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Film

Reel Forecast: Human Rights Film Festival, Transgender docs double-feature, and more

Posted by Andrés / March 12, 2010

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Escape the warmth with film for FRIDAY MAR 12 to THURSDAY MAR 18

Don't look away" is this year's motto for the FFDPM (Festival de films sur les droits de la personne de Montréal/Montréal Human Rights Film Festival), running from March 12th to 18th. Every year major themes are covered by a selection of films. This year's highlights: films "of political violence" like Après la chute (above) about tensions at an Iraqi exile party over the recent toppling of Saddam; films "of borders" like No Comment about abandoned immigrants in Calais, showing images of life on the streets without narrative; and "of children's rights' such as the animated documentary Slaves. Screenings at Cinéma du Parc, NFB Cinérobothèque and Cinéma Parallèle.

In honour of the warming weather and foreseeing a related downsurge in movietheatre attendance, I'm highlighting fewer screenings this week and picking out notables for every day of the week. While this also means substantially less groundwork for me - that fact in no way influenced my decision to once again change the format of this weekly... unless there are any compelling and urgent requests to return to my previous formats (comment below).

Coming up on Friday and Saturday at the Cinémathèque québécoise are two lesser known titles by major British directors. The Elusive Pimpernel (1950), directed by Michael Powell & Emeric Pressburger (a.k.a The Archers), was made during a time when the directors made pro-British films. Its based on the story 'The Scarlet Pimpernel' about a British man who goes to France to save the people from death during the Revolution. While considered a dud, it showcases some of the visual flair the team is known for. It screens Friday at 8:30pm with French substitles (More Info) On Saturday evening is Under Capricorn (1949) by Alfred Hitchcock. The film is about an Irishman who goes to Australia to make his fortune and comes across some insane and crooked characters. It's lesser Hitchcock, but that still beats out most other thrillers. It screens at 7:15pm (More Info)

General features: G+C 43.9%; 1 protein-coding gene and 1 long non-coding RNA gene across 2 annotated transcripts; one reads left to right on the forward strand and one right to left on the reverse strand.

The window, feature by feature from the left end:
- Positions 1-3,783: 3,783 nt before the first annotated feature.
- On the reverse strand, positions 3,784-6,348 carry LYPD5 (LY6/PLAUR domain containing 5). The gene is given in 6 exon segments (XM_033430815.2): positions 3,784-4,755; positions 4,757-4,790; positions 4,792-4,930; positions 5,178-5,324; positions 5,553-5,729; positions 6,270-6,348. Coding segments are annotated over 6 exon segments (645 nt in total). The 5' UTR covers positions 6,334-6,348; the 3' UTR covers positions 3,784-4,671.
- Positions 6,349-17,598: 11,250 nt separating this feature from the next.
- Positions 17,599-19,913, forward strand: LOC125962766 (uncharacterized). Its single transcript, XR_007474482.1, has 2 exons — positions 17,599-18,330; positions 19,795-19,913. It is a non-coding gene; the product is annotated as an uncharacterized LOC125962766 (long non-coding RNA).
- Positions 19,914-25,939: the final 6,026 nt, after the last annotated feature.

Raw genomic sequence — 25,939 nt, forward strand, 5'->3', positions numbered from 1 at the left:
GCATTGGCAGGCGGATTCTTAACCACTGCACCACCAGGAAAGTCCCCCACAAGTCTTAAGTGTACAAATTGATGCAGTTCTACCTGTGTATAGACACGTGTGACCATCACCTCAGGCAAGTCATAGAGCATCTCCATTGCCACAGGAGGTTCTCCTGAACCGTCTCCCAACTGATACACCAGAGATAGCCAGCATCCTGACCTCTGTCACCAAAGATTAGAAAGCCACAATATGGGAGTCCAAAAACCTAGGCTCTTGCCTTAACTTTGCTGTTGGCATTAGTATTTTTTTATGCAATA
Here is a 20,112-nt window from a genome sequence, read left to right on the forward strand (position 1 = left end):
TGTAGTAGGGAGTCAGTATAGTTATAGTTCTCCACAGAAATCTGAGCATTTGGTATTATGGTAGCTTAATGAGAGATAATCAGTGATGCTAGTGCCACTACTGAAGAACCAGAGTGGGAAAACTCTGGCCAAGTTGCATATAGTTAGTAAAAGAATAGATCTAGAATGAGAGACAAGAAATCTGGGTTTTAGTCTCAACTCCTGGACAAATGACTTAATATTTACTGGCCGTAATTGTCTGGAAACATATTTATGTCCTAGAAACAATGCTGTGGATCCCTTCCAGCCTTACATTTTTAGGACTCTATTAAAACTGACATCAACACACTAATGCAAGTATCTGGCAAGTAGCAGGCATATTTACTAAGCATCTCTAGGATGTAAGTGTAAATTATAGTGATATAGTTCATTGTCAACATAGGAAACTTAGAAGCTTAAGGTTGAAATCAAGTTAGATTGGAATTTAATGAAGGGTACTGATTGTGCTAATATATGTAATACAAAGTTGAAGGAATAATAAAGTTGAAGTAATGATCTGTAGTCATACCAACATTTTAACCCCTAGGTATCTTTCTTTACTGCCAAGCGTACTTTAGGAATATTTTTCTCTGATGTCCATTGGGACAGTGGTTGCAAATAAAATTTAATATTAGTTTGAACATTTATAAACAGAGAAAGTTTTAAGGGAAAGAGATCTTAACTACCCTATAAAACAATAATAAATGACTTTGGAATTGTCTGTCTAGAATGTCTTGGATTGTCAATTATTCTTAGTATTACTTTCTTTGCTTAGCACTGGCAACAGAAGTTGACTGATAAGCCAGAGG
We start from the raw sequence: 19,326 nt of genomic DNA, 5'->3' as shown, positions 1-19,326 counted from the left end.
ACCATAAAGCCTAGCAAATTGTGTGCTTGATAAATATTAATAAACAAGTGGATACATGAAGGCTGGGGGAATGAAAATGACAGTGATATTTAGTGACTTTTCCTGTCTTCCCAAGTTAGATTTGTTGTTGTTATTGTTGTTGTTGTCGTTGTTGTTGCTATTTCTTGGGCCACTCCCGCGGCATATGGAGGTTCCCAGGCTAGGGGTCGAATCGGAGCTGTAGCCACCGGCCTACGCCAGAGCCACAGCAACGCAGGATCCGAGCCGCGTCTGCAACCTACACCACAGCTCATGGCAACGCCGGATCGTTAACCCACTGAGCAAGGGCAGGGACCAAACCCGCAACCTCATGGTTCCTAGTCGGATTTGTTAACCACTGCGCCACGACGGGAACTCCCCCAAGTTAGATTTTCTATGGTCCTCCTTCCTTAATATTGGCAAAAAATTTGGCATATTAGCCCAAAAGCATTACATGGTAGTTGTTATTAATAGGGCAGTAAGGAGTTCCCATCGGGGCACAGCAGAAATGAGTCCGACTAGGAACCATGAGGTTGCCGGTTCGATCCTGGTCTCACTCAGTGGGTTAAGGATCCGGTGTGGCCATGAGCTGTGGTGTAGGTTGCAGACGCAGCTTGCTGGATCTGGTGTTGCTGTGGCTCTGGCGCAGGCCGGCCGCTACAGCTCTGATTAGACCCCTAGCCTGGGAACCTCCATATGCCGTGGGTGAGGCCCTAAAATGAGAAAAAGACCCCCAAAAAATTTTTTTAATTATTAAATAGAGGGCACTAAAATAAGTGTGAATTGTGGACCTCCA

On Sunday, I recommend relaxing and taking a stroll down Bernard Street. If there's a break in the forecasted rain, pick up a cone at Bilboquet's and then head over to Théâtre Outremont for a screening of Sunny et l'éléphant (dir. Frédéric Lepage & Olivier Horlait, France, 2008) before sundown at 4pm. (More Info) This family film screens in French (sorry anglos, no subtitles) and tells the story of a boy who befriends an elephant and discovers the evils of deforestation that threaten his new friends. Yay, environment! Which reminds me that Tuesday (I'll get back to Monday) is another chance to catch H2Oil (dir. Shannon Walsh, Canada, 2009) on the big screen and learn about how we Canadians are the worst polluters per capita in the world. Yay, us! It screens at 8pm at McGill University (More Info)

There's a great double-feature happening at Concordia University on Monday night. Two documentaries exploring issues around sexuality, gender and gender transformation will screen back-to-back, surely followed by the usual charged discussion that comes with a Cinema Politica screening. Boy I Am (dir. Sam Feder & Julie Hollar, USA, 2006) covers female-to-male transgender experiences, while Girl Inside (dir. Maya Gallus, Canada, 2007) does the flip-side. Screenings start at 7:30pm (More Info)

No notable repertory cinema screenings on Wednesday or Thursday, so I would recommend catching an FFDPM screening, or something in wide release. Fairly recent are A Prophet (dir. Jacques Audiard, France, 2009) and The Messenger (dir. Oren Moverman, USA, 2009). The first is about a prisoner who is torn between warring criminal groups. It won both a Cannes and BAFTA award in Best Film categories. The latter co-stars Woody Harrelson in his Oscar-nominated performance as a soldier who has the unfortunate task of notifying family members when a soldier has been killed in action. Check out Cinema Montreal for all mainstream screening times.

Images courtesy the FFPDM and respective film distributors.

Discussion

9 Comments

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